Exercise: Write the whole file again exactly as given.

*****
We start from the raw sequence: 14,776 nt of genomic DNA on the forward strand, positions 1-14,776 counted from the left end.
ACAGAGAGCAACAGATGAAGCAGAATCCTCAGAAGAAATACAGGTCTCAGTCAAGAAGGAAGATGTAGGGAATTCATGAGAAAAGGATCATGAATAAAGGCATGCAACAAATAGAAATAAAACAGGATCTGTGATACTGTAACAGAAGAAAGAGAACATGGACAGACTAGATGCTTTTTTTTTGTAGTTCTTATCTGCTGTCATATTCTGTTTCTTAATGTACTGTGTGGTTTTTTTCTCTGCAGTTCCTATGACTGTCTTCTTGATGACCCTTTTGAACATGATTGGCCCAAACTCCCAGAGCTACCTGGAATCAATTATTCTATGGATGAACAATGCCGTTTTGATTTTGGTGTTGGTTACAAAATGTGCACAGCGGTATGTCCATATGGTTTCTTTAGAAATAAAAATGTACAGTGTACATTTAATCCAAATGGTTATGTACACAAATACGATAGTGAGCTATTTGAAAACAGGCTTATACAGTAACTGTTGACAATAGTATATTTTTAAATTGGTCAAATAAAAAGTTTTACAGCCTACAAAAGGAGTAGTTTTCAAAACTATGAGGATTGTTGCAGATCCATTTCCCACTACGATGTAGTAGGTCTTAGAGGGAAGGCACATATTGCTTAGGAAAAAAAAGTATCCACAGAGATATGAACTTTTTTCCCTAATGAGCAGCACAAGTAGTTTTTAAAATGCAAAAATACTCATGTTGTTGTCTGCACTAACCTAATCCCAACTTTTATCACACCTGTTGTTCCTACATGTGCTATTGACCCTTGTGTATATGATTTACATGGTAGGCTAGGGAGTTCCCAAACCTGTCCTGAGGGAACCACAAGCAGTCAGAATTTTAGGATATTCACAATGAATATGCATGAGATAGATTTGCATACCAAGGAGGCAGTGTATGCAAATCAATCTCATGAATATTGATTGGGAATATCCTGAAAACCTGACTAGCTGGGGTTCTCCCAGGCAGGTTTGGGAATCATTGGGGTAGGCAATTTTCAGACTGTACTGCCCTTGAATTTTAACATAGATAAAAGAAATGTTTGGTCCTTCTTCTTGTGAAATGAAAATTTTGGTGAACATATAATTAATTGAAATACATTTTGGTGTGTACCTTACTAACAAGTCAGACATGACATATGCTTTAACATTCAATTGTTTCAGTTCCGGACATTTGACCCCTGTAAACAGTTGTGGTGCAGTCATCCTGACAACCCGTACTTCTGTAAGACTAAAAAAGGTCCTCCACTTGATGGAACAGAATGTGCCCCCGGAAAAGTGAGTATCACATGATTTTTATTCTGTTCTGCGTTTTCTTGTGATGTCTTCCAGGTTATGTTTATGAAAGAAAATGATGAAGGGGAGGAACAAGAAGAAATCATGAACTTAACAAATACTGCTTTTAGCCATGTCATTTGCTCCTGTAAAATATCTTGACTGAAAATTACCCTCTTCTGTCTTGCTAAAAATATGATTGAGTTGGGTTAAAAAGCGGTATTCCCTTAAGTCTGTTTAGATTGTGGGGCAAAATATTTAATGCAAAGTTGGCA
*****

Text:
We start from the raw sequence: 14,776 nt of genomic DNA on the forward strand, positions 1-14,776 counted from the left end.
ACAGAGAGCAACAGATGAAGCAGAATCCTCAGAAGAAATACAGGTCTCAGTCAAGAAGGAAGATGTAGGGAATTCATGAGAAAAGGATCATGAATAAAGGCATGCAACAAATAGAAATAAAACAGGATCTGTGATACTGTAACAGAAGAAAGAGAACATGGACAGACTAGATGCTTTTTTTTTGTAGTTCTTATCTGCTGTCATATTCTGTTTCTTAATGTACTGTGTGGTTTTTTTCTCTGCAGTTCCTATGACTGTCTTCTTGATGACCCTTTTGAACATGATTGGCCCAAACTCCCAGAGCTACCTGGAATCAATTATTCTATGGATGAACAATGCCGTTTTGATTTTGGTGTTGGTTACAAAATGTGCACAGCGGTATGTCCATATGGTTTCTTTAGAAATAAAAATGTACAGTGTACATTTAATCCAAATGGTTATGTACACAAATACGATAGTGAGCTATTTGAAAACAGGCTTATACAGTAACTGTTGACAATAGTATATTTTTAAATTGGTCAAATAAAAAGTTTTACAGCCTACAAAAGGAGTAGTTTTCAAAACTATGAGGATTGTTGCAGATCCATTTCCCACTACGATGTAGTAGGTCTTAGAGGGAAGGCACATATTGCTTAGGAAAAAAAAGTATCCACAGAGATATGAACTTTTTTCCCTAATGAGCAGCACAAGTAGTTTTTAAAATGCAAAAATACTCATGTTGTTGTCTGCACTAACCTAATCCCAACTTTTATCACACCTGTTGTTCCTACATGTGCTATTGACCCTTGTGTATATGATTTACATGGTAGGCTAGGGAGTTCCCAAACCTGTCCTGAGGGAACCACAAGCAGTCAGAATTTTAGGATATTCACAATGAATATGCATGAGATAGATTTGCATACCAAGGAGGCAGTGTATGCAAATCAATCTCATGAATATTGATTGGGAATATCCTGAAAACCTGACTAGCTGGGGTTCTCCCAGGCAGGTTTGGGAATCATTGGGGTAGGCAATTTTCAGACTGTACTGCCCTTGAATTTTAACATAGATAAAAGAAATGTTTGGTCCTTCTTCTTGTGAAATGAAAATTTTGGTGAACATATAATTAATTGAAATACATTTTGGTGTGTACCTTACTAACAAGTCAGACATGACATATGCTTTAACATTCAATTGTTTCAGTTCCGGACATTTGACCCCTGTAAACAGTTGTGGTGCAGTCATCCTGACAACCCGTACTTCTGTAAGACTAAAAAAGGTCCTCCACTTGATGGAACAGAATGTGCCCCCGGAAAAGTGAGTATCACATGATTTTTATTCTGTTCTGCGTTTTCTTGTGATGTCTTCCAGGTTATGTTTATGAAAGAAAATGATGAAGGGGAGGAACAAGAAGAAATCATGAACTTAACAAATACTGCTTTTAGCCATGTCATTTGCTCCTGTAAAATATCTTGACTGAAAATTACCCTCTTCTGTCTTGCTAAAAATATGATTGAGTTGGGTTAAAAAGCGGTATTCCCTTAAGTCTGTTTAGATTGTGGGGCAAAATATTTAATGCAAAGTTGGCA